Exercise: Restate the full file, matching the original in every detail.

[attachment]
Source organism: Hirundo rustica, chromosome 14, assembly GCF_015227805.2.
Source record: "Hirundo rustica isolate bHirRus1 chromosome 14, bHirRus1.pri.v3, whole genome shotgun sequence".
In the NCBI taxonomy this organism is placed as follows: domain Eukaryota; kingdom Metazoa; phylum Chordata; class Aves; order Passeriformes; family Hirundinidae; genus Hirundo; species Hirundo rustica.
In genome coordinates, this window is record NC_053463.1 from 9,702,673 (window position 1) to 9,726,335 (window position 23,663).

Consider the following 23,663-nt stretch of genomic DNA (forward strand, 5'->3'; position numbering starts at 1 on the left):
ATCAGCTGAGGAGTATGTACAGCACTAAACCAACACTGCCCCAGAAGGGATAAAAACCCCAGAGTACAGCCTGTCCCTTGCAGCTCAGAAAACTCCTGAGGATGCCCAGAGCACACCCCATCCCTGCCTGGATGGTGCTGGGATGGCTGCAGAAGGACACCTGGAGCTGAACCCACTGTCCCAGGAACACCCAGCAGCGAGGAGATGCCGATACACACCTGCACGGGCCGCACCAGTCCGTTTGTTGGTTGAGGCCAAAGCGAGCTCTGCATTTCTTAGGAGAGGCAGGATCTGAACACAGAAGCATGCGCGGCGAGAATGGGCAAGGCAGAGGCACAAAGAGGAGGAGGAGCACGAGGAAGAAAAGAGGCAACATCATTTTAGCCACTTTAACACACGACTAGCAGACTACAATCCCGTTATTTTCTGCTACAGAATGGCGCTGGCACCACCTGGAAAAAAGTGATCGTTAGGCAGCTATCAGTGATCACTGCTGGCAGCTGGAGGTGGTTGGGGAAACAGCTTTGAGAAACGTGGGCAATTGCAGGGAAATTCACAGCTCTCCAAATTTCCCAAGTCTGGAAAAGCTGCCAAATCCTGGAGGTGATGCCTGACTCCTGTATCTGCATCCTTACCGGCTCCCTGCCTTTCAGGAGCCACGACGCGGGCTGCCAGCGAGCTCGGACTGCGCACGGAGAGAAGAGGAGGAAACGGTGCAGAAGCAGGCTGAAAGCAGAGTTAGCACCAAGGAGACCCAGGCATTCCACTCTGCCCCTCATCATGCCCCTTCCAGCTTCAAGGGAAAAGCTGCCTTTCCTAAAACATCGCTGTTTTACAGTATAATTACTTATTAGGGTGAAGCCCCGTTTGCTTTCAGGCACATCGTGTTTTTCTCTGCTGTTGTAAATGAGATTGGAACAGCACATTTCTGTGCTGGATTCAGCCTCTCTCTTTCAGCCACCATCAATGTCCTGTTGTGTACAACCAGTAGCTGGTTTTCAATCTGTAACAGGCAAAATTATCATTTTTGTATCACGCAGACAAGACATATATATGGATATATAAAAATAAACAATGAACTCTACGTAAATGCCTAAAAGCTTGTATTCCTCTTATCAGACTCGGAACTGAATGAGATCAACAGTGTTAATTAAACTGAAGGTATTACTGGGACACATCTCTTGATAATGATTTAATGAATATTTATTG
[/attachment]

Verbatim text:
Source organism: Hirundo rustica, chromosome 14, assembly GCF_015227805.2.
Source record: "Hirundo rustica isolate bHirRus1 chromosome 14, bHirRus1.pri.v3, whole genome shotgun sequence".
In the NCBI taxonomy this organism is placed as follows: domain Eukaryota; kingdom Metazoa; phylum Chordata; class Aves; order Passeriformes; family Hirundinidae; genus Hirundo; species Hirundo rustica.
In genome coordinates, this window is record NC_053463.1 from 9,702,673 (window position 1) to 9,726,335 (window position 23,663).

Consider the following 23,663-nt stretch of genomic DNA (forward strand, 5'->3'; position numbering starts at 1 on the left):
ATCAGCTGAGGAGTATGTACAGCACTAAACCAACACTGCCCCAGAAGGGATAAAAACCCCAGAGTACAGCCTGTCCCTTGCAGCTCAGAAAACTCCTGAGGATGCCCAGAGCACACCCCATCCCTGCCTGGATGGTGCTGGGATGGCTGCAGAAGGACACCTGGAGCTGAACCCACTGTCCCAGGAACACCCAGCAGCGAGGAGATGCCGATACACACCTGCACGGGCCGCACCAGTCCGTTTGTTGGTTGAGGCCAAAGCGAGCTCTGCATTTCTTAGGAGAGGCAGGATCTGAACACAGAAGCATGCGCGGCGAGAATGGGCAAGGCAGAGGCACAAAGAGGAGGAGGAGCACGAGGAAGAAAAGAGGCAACATCATTTTAGCCACTTTAACACACGACTAGCAGACTACAATCCCGTTATTTTCTGCTACAGAATGGCGCTGGCACCACCTGGAAAAAAGTGATCGTTAGGCAGCTATCAGTGATCACTGCTGGCAGCTGGAGGTGGTTGGGGAAACAGCTTTGAGAAACGTGGGCAATTGCAGGGAAATTCACAGCTCTCCAAATTTCCCAAGTCTGGAAAAGCTGCCAAATCCTGGAGGTGATGCCTGACTCCTGTATCTGCATCCTTACCGGCTCCCTGCCTTTCAGGAGCCACGACGCGGGCTGCCAGCGAGCTCGGACTGCGCACGGAGAGAAGAGGAGGAAACGGTGCAGAAGCAGGCTGAAAGCAGAGTTAGCACCAAGGAGACCCAGGCATTCCACTCTGCCCCTCATCATGCCCCTTCCAGCTTCAAGGGAAAAGCTGCCTTTCCTAAAACATCGCTGTTTTACAGTATAATTACTTATTAGGGTGAAGCCCCGTTTGCTTTCAGGCACATCGTGTTTTTCTCTGCTGTTGTAAATGAGATTGGAACAGCACATTTCTGTGCTGGATTCAGCCTCTCTCTTTCAGCCACCATCAATGTCCTGTTGTGTACAACCAGTAGCTGGTTTTCAATCTGTAACAGGCAAAATTATCATTTTTGTATCACGCAGACAAGACATATATATGGATATATAAAAATAAACAATGAACTCTACGTAAATGCCTAAAAGCTTGTATTCCTCTTATCAGACTCGGAACTGAATGAGATCAACAGTGTTAATTAAACTGAAGGTATTACTGGGACACATCTCTTGATAATGATTTAATGAATATTTATTG